Is your Ebook reading you?

In soviet Russia...

An interesting discussion on NPR’s most recent On The Media podcast about eBook publishers collecting data on how their books are read.

Unique among modern media, it’s been impossible to measure the printed word against metrics. Now publishers can find out with certainty which chapters of 50 Shades of Grey people read more than once, or how long it takes to read The Girl With The Dragon Tattoo – although I can probably help them with that one. A very long time.

The podcast, well worth subscribing to if you can get beyond the jazz theme music, makes some good points about the privacy issues here. We all joke people about “ending up on a list somewhere” for reading about contentious subjects – sexuality, security or politics – but this collection of data makes those lists a very real prospect.

But the bigger issue for me, and one not fully addressed by OTM, is that this brings a disturbing new dimension to the creation of literature. Sure, publishers claim they’re “not going to shorten ‘War and Peace’ because someone didn’t finish it,” but the temptation to focus group the last auteur medium is bound to be irresistable. Giving the people what they want is undeniably good for business, but it’s very, very bad for the human race…


Dying to tell the story: Safety advice for freelancers in the field

The Journalists Memorial at the Newseum, Washington DC

The deaths of Marie Colvin and Rémi Ochlik in Syria were an unpleasant reminder of the risks reporters expose themselves to in revealng untold stories. Alongside the official strand of Revolution documentaries this week’s Doc/Fest in Sheffield ran a nervous undercurrent. Is any story ever worth risking your life over?

Vaughan Smith, director of London’s Frontline Club gave a preview of the organisation’s forthcoming white paper, suggesting the development of a safety “kite mark” programme. This would give media outlets and insurers confidence in freelancers, who in turn would be encouraged to follow better practices.

I’ll link to the report when it’s published, but the meantime, here’s a few things to keep in mind in the field, as told by experts from across the festival’s sessions and panels.

Plan ahead

Carefully prepared contingency plans, risk assessment and exit strategies can make a life or death difference in uncertain situations. Channel 4 Commissioning Editor Siobhan Sinnerton said of the station’s safety documentation – rumoured to have reached a record fifty pages – “They piss people off…but they’re important documents. They end up being really useful tools if they’re done properly, for people in really scary places.”

Make sure it’s worth the risk

Photographer Giles Duley said, “If you’re there, you have to make sure you know why you’re there. If you’re there for a reason, that’s one thing. But if you go into places without a real reason, without a story to be told…that is the first risk assessment. Why you’re there. If you haven’t got a reason for being there, you shouldn’t be there.”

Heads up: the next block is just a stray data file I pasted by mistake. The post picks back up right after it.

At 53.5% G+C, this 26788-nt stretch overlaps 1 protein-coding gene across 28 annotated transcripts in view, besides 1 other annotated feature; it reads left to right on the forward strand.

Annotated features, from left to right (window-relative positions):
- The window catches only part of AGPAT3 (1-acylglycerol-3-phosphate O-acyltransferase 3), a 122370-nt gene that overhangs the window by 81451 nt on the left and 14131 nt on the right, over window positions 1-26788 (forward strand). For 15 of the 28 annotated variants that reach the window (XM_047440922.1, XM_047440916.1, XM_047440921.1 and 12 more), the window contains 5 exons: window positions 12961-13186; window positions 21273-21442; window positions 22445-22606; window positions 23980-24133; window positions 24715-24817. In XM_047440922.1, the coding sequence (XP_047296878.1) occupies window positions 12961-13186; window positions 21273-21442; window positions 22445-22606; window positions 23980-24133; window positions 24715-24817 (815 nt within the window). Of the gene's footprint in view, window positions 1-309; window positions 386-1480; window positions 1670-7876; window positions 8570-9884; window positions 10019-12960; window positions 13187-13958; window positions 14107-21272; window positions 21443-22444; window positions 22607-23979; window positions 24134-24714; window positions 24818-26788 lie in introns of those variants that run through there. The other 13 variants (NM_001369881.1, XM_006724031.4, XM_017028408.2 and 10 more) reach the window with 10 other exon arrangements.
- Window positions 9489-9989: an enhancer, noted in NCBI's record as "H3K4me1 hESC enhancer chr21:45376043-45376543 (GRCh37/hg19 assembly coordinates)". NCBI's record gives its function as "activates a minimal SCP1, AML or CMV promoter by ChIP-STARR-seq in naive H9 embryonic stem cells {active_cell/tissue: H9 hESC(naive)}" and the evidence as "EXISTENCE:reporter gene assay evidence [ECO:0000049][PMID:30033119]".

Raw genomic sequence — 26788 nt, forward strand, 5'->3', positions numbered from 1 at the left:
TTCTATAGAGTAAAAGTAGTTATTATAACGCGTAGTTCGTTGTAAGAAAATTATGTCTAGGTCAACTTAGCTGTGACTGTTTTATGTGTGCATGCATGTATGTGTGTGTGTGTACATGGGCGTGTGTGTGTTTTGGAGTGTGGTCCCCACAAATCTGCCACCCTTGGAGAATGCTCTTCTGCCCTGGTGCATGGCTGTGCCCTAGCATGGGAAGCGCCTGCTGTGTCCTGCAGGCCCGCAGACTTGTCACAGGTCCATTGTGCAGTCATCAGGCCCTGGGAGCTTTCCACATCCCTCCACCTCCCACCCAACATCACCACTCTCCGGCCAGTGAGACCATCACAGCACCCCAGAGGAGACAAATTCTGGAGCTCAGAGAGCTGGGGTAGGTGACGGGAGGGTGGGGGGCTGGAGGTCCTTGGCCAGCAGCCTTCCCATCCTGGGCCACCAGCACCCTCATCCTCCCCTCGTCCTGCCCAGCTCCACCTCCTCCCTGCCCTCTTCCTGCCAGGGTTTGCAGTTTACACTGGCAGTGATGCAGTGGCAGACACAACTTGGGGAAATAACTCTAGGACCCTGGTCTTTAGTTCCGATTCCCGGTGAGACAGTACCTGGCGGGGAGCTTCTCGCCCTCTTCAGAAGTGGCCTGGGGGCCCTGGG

“Everyone sees risk assessment as a very boring thing” added Smith “but it is obviously nuts to take a risk without a reward”

Get some medical training

Duley, who lost his left arm and both legs when he stepped on an improvised explosive device (IED) in Afghanistan, said not even the most meticulous planning can keep you totally safe in a warzone.

“No amount of training or preparation. If there’s something like [an IED] it’s going to get you. These things will happen, it’s a dangerous, risky profession. But without people around you straight away who can give you that help you will just die.”

Duley was with a US army unit at the time of the explosion, who were able to act within the crucial “golden hour” after his injury and save his life. Saturday’s freelance safety panel were unanimous that for reporters who don’t have access to medical help in the field, basic first aid training should be a prerequisite.

Vaughan Smith said, “There should be an expectation that nobody should go without having some first aid – being able to look after other people and themselves.”

Protect your sources and fixers

It’s important to remember that by reporting from a dangerous or controversial situation, you’re not just putting yourself at risk. The network of people who help tell the story. In repressive regimes, the consequences of helping foreign journalists can be torture and murder.

Sinnerton suggests care should be taken with rushes. “If we’re somewhere under cover, say Zimbabwe or Eritrea we have very elaborate arrangements in that the team never travel with their rushes on them. They’ll leave them behind to be taken out of the country separately. If you are stopped and you have your rushes on you, the security forces will be able to go through and identify everybody who’s helped you in your programme.”